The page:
The results of the 26th edition of the Benefits Canada Healthcare Survey have been published – and they reveal some insightful evaluations that demonstrate the value of health benefits.
This year’s results establish an overarching theme which highlights the importance of health benefits that attend to members’ overlapping and interconnected health needs. The survey results emphasize the reality that a person’s health does not exist in silos – where mental health, physical health, social health, and financial health are detached and unrelated to one another. In fact, all aspects of a person’s health are deeply intertwined and should be considered as such when attending to their complete well-being.
More Than Mental Health
While mental health offerings are #1 among plan sponsors and mental health conditions are the #1 current diagnosis among plan members, the connection between mental and physical health commands particular attention to support employees’ complete well-being. The correlation between overall health and mental health is demonstrated by 63% of employees who reported poor overall health and high stress levels. The survey also reveals a positive correlation between workplaces that support mental wellness and employees’ perception of their overall health. The connection between body, mind, and work indicates the consequential influence an employer can impart on their employees’ health, productivity, and overall well-being. This presents an opportunity for employers to be positive, constructive agents for a healthier, more dynamic workforce.
Increased Appreciation, Declining Awareness
A silver lining to emerge from the pandemic is the increased appreciation of health benefits plans among members – with 72% saying their appreciation is higher now than it was before the pandemic. Plan sponsor’s introduction of virtual care and more benefits for mental health and preventative care have all had a positive impact on members’ growing appreciation, however, when asked about whether they would trade their benefits for cash, up to 64% of members said they would.
This gap between appreciation and awareness can be attributed to the level of understanding held by members about the financial value of their plans. Plan members who do not fully understand the details of their plan are less likely to report that it meets their needs. This suggests that with improved communication aimed at better understanding, employers can boost members’ opinions as well as their utilization of available benefits.
Better Communication and Navigational Support
The survey results show that members have a lower understanding of their health benefits plan compared to five years ago. In 2018, 65% of members reported that they understood their plans “extremely/very well”. That percentage dropped to 51% in 2023. In 2018, just 4% of members reported that they understood their plans “not very/not at all”. This percentage climbed to 11% in 2023. While health benefits plans have certainly evolved since before the pandemic, perhaps communication has not developed in synch, leaving members in an unfavourable state of ambiguity.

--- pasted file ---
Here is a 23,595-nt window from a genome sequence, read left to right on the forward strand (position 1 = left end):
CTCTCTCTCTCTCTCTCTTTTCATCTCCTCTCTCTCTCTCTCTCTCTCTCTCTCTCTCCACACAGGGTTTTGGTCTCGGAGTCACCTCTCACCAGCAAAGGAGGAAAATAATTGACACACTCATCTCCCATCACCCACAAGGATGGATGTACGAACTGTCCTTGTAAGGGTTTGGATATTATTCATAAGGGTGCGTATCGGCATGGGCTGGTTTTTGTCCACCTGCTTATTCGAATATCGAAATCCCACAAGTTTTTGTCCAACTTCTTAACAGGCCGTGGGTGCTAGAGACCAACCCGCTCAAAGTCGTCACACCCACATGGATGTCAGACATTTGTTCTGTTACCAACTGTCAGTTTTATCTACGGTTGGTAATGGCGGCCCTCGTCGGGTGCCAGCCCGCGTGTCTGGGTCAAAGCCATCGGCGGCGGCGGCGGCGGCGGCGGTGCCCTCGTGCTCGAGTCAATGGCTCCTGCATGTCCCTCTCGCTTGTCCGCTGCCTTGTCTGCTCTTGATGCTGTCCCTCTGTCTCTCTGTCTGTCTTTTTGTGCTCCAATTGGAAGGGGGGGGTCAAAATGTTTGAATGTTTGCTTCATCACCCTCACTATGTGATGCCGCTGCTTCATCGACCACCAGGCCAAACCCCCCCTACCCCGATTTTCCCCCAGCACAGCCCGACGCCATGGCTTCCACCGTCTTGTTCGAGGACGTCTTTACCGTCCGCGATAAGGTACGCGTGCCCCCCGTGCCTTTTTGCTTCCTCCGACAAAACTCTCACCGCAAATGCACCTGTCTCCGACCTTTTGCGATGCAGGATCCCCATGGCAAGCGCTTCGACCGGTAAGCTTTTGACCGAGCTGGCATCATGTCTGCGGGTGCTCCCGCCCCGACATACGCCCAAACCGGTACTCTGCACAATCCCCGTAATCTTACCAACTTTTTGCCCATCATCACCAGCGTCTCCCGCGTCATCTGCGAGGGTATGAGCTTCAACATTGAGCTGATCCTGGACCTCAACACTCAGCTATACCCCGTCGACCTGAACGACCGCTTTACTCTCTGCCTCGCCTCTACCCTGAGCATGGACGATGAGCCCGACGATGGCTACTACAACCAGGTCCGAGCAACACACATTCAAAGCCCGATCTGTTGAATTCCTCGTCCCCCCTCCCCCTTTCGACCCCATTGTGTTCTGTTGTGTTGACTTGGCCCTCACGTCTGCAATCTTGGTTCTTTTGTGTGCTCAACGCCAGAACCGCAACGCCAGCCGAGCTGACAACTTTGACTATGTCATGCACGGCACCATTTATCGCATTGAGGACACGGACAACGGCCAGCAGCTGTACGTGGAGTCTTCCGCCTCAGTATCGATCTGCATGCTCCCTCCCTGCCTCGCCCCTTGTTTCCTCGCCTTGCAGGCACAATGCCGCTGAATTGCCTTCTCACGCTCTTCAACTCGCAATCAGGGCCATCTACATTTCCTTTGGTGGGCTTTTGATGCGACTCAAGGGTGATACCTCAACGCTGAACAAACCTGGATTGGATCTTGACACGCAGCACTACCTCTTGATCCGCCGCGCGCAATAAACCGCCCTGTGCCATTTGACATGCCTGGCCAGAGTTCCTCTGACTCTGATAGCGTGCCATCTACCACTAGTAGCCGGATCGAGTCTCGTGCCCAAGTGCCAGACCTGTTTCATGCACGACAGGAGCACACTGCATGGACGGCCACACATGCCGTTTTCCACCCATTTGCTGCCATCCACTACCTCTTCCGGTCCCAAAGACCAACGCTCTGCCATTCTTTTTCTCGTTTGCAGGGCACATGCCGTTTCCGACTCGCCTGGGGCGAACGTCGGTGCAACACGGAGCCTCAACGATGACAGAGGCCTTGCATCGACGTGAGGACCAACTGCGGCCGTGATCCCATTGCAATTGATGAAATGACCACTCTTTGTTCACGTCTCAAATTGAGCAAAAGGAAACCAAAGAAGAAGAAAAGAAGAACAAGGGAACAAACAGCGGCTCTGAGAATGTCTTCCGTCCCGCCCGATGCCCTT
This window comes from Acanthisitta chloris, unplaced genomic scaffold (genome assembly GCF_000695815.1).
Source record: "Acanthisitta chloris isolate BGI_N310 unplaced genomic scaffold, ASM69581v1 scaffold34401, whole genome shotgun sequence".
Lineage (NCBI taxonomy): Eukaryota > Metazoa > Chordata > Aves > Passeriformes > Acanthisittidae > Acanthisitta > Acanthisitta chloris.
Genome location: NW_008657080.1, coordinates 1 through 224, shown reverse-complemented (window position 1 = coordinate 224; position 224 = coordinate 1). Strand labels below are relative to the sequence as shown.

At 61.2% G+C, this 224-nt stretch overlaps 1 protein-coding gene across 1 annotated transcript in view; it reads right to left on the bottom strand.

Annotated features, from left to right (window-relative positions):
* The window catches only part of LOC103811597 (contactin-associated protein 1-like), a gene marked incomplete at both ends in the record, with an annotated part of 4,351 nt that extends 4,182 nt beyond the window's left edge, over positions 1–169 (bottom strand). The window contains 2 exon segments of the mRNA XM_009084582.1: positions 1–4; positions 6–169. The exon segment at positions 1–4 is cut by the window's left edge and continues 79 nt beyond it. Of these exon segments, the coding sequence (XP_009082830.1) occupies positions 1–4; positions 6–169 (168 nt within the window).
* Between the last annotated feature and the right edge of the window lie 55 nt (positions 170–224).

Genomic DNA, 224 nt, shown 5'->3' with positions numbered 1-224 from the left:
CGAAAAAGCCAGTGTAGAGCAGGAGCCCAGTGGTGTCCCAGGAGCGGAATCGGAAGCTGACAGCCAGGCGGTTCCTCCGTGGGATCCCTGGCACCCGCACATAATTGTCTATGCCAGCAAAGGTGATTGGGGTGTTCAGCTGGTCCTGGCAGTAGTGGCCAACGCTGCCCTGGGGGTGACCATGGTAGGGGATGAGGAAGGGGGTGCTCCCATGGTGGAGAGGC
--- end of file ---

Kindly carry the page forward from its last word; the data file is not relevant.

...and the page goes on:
Plan sponsors’ current modes of communication – predominantly email (50%) and the insurer’s website (38%), are falling short of members’ needs. A shift toward personalized communication may prove crucial in order to remedy members’ poor understanding and lack of navigational support. A 64% majority of members are open to personalized information that would help them better understand and utilize their benefits plans.
Coverage, Commitment, and Sponsor’s Concerns
The survey results also opened up questions around coverage levels and the impact of coverage maximums on members’ ability to access treatment. 51% of members report that coverage levels limit their ability to get treatment. Coverage for dental services fell short most often and mental health services incurred the highest out-of-pocket cost for members. These stats all point to an important consideration for balancing coverage levels and out-of-pocket costs.
Despite the difficulty of coverage levels and maximums, three out of four plan sponsors are committed to investing in wellness areas beyond the standard benefits, over the next three years. 86% of plan sponsors agree that employers must take on greater responsibility to provide preventative care, which demonstrates a commitment to complete wellness. The impact of inflation is a major concern for plan sponsors aiming to provide valuable and effective benefits. Going forward, there will undoubtedly be a heavier focus on finding the appropriate balance between the value and viability of health benefits plans.
The project of improving the overall health and supporting the whole employee is shared between plan sponsors and members. The survey results reveal that sponsors are committed to preventative and comprehensive services, while members are committed to long-term, complete personal wellness. Everyone has a vested interest in a healthier workforce.